And now for…Fly-Belts



And now for something completely different.

Have you ever been stuck on a delayed flight, crammed into a too-small airline seat and wondered to yourself, “why hasn’t anyone made belts out of these seat belt buckles?”  Well, wonder no more – it’s been done.

Fly-Belts has taken the ubiquitous airline “lift to release” seat belt buckle and converted it into a clever belt for your trousers. Let’s be clear; this is a fun and somewhat ironic belt, and one clearly not intended for for your favorite suit. It’s not an interview belt – even if said interview were at Southwest Airlines.

And that’s fine; this is meant to be something different, whimsical, and a bit irreverent. Don’t take it too seriously and just appreciate the fact that someone actually did what so many of us pondered while in the air or sitting, interminably, on the tarmac.

Fly-Belts3Each belt is named after a unique destination, denoted by the color of it’s commercial-grade webbing strap and comes in two sizes; one airline standard and the other, a smaller lady’s model. The buckle itself is custom designed for the company and based on actual airline buckles, but is not airline issue.

We actually found our Fly-Belt, the Tokyo, to be not only a great conversation starter, but also quite comfortable. The ability custom size the belt is a nice feature and any frequent flier will both recognize and appreciate the easy-open aluminum buckle. A slide tab keeps the extra length of strap neatly at bay.

Fly-Belts Header

Fly-Belts Sizes


Bonobos Sweeps Logo

To celebrate the anticipated opening of its new Guideshop La Brea in Los Angeles on June 20, Bonobos has launched a very cool “LA Giveaway” sweepstakes that includes some great stuff, valued up to $3,500!

If selected, you will win:

So, in addition to the travel perks and fancy hotel, the winner will be able to stock up on Bonobos products perfect for the summer – and of course, L.A. weather – like their outstanding selection of casual shirts or seasonal slim suiting.  We happen to be partial to Bonobos’ famously comfortable chinos, now available in summer weight fabrics.

So, don’t delay, enter your email for a chance to win, now through June 8, 2014!


KP MacLane: Clean and Classic Style

KP MacLane, the eponymous clothing brand founded by husband and wife team Jared and Katherine MacLane, has threaded the design needle by creating clean, modern, and timeless menswear pieces that also stand the test of time.  The overriding theme of KP MacLane’s house style is clean preppy; classic as simple.

OTC reviewed the brands’ Signature Men’s Polo and classically inspired Crewneck Sweater.  Thankfully logo free and impeccably manufactured, both were instant favorites – for the style as well as the fit.  The garments are tailored around a trim model, but not skinny.  The resulting effect is a comfortable fit allowing for movement without an excess of fabric at the waist or around the arms.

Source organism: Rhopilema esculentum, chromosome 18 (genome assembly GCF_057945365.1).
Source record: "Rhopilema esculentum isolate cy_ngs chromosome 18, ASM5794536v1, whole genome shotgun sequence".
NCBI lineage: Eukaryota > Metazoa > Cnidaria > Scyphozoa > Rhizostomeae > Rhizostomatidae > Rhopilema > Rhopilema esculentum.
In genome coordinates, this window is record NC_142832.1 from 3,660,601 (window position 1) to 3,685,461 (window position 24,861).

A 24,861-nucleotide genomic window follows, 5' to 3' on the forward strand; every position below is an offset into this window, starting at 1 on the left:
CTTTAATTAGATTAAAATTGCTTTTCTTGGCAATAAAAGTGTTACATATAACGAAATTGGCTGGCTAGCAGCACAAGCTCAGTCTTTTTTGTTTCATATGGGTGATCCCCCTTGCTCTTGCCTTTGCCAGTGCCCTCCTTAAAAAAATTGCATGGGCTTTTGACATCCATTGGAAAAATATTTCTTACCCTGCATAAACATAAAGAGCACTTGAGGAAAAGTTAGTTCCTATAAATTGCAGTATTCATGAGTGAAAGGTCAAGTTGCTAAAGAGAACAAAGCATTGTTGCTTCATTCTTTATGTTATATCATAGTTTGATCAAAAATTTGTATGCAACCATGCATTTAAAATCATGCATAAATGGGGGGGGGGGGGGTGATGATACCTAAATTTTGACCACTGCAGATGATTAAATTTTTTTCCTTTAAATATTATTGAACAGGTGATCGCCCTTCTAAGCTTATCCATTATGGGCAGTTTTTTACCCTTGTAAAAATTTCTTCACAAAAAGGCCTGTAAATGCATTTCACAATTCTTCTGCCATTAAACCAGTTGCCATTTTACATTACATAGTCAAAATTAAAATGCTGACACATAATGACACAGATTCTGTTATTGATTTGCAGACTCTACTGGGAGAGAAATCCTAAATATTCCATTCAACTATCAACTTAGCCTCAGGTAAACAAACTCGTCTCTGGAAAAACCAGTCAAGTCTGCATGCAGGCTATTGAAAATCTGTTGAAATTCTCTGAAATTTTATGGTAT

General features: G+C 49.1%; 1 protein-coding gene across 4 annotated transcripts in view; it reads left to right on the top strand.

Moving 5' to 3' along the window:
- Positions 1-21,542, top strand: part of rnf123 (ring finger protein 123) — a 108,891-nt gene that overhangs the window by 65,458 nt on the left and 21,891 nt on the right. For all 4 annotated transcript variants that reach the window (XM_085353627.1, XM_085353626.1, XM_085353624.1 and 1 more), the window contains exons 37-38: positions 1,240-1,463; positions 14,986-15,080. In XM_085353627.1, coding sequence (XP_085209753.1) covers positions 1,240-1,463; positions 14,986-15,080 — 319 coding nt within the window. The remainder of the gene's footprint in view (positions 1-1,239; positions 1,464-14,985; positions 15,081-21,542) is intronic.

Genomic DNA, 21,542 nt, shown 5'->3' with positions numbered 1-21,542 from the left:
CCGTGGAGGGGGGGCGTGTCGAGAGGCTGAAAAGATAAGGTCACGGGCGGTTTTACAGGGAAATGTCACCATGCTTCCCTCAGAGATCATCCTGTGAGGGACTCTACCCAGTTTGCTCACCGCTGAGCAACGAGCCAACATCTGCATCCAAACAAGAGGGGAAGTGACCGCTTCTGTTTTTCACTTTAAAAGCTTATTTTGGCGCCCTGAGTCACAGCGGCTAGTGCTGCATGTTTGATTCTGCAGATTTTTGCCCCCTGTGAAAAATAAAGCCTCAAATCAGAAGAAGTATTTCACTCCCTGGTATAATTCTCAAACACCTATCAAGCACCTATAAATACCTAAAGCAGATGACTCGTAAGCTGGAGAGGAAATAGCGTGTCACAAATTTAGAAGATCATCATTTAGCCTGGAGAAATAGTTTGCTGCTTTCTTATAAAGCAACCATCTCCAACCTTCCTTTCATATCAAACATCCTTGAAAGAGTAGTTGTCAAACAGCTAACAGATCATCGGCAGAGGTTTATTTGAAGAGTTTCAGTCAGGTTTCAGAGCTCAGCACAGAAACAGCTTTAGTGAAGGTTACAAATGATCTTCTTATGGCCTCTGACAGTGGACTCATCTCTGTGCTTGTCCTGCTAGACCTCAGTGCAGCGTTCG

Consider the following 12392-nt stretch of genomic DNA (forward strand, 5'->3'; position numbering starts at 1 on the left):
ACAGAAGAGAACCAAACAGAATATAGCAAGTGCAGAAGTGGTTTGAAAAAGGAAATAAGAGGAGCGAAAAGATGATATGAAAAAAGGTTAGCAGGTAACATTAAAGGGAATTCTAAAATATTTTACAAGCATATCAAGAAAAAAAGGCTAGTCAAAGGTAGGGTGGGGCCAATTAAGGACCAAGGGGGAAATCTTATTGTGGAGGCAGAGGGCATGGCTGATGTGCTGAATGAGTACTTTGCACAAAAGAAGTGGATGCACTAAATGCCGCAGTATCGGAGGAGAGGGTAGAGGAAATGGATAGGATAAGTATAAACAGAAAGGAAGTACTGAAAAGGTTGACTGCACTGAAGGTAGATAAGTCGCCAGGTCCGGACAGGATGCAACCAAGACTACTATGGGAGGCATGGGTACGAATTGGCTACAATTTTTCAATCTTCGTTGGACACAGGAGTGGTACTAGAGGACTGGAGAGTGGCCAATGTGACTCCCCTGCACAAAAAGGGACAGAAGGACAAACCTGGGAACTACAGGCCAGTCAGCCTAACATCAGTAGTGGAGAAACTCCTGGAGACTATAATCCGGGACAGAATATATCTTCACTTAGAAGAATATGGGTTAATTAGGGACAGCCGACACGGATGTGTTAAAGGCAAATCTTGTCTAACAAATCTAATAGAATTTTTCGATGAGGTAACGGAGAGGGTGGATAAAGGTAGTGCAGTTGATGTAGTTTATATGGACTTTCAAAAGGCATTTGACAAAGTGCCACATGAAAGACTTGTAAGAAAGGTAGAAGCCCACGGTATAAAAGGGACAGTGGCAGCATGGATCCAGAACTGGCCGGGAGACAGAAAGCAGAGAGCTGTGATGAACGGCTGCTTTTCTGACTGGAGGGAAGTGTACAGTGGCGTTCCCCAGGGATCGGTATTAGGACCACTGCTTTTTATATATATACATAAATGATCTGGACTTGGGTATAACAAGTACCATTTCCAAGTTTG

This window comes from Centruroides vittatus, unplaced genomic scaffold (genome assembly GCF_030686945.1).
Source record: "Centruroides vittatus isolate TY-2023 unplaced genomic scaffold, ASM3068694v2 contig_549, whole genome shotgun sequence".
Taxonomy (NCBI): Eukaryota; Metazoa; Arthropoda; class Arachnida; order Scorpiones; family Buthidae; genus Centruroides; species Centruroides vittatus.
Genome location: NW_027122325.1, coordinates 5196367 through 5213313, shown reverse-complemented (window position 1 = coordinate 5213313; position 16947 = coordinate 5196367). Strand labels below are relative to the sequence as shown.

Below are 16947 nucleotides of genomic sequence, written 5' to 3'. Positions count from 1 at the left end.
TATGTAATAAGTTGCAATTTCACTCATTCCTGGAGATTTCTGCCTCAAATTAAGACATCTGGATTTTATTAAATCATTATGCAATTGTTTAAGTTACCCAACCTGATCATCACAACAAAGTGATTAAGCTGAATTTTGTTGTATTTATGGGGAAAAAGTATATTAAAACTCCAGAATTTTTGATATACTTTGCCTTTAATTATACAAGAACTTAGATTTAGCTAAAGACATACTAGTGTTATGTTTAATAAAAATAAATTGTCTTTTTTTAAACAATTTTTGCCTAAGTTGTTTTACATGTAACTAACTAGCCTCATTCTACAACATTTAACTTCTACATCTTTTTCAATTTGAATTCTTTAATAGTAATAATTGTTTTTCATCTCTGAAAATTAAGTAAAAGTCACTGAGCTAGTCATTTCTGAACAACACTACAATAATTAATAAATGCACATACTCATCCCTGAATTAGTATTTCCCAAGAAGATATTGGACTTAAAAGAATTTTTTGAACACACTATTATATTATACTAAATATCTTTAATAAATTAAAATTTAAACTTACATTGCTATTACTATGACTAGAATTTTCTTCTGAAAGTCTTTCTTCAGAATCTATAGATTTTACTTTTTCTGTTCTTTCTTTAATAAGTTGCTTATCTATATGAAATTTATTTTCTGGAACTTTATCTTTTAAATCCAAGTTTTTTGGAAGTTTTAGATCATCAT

The men’s polo shirt is crafted in New York of French cotton and modal jersey.  The fabric, with a hint of stretch, is created and custom dyed in France.  The polo shirt has a modern fit,  self-collar, and a two-button placket.  We love the classic style; it’s unique and speaks to ’30s icons without being at all kitschy.

KP MacLane Bag ArtKP MacLane’s crewneck sweater is an instant classic too.  The super soft heathered sweater is made from 100% ultra-soft pima cotton.  The design deftly combines the versatility and details of a classic sweatshirt with the feel, sophistication, and finish of a luxurious sweater.

If you happen to be a reader of Monocle magazine, you’ll already know that the style editors are big fans of this particular style of comfy sweater-as-sweatshirt.  It’s an excellent layering piece for Spring; densely woven with a little weight to it, yet still light and breathable.  It’s just right for cutting the evening’s chill or fending off the AC on your transatlantic flight.

As an added bonus, every KP MacLane product comes in its own linen sack embroidered with the brand’s parrot logo.  It’s more than a gesture, the bag is sturdy and meant to be used, and it is…by Mrs. OTC.


KP MacLane's Logo



Find the Right Bag for You

OTC J.Panther Ruc Open

Everyone has their odd interest; that particular thing you love and obsess over, the subject that’s never far from your thoughts. For example, a friend of mine is obsessed with anything related to trains. He is always coming across books on trains or railways, or finding china from famous lines for sale on eBay. He even train spots in movies that are not about trains. Once, he identified a particular engine by the sound of its whistle. We checked; he was correct.

For me, it’s bags – or more accurately, containers. I have always found things like luggage, desks, furniture, and boxes fascinating. I am a fan of museums, architecture, and interior design; all natural extensions of this proclivity. I am also a natural organizer, which makes sense given this longitudinal interest.

Bags, however, have always been a point of particular fascination to me, especially bags that have a function or purpose. The idea of a bag as a portable office or hold-all for one’s daily needs and wants has always interested me. Even document cases, pen cases, zippered pouches, and coin cases all fascinate me. Each has a purpose and role; sorting, organizing, containing.

Indiana Jones & BagGrowing up, one of my idols was Indiana Jones. He traveled the world, defied death, and taught archeology at Princeton to adoring girls. He had an awesome leather jacket, that great fedora, and a whip.

He also had a bag. Indy’s bag held notebooks with ancient Egyptian calendar translations, golden statues, and grail journals. It was really cool, but totally practical. It made sense; where else would all that stuff go? It went everywhere with him.

The First OTC Bag

The ability to pare down one’s daily necessities and take them with you is another concept that continues to interest me, and in fact helped lead to the creation of OTC. One of our earliest posts was about the Counterfeit Mailbag, from the J. Peterman Company.  In fact, John Peterman himself sent over for review. It was one of the first everyday bags positioned specifically for a man; a tool for safeguarding and transporting the things you needed.  It was rugged, manly, functional, and steeped in history. It had a story, purpose, and background. These are still the key elements that speak directly to many male consumers; and that bag is still a favorite.

While bags for nearly every guy’s need are now a mere mouse click away, the proper balance needs to be struck. To our mind, function should always edge out form because what ultimately make a great man’s bag so compelling are its roots, design, provenance, and construction.  These qualities transcend style and materials because a well-made bag is obvious no matter what kind of bag it is.

Four Bags

That said, we feel there are four basic bags to consider when looking for an everyday bag: the briefcase, the messenger bag, the tote bag and the duffel bag. Each one of these has an inherent function at its design core, yet each can easily adapt to most men’s needs.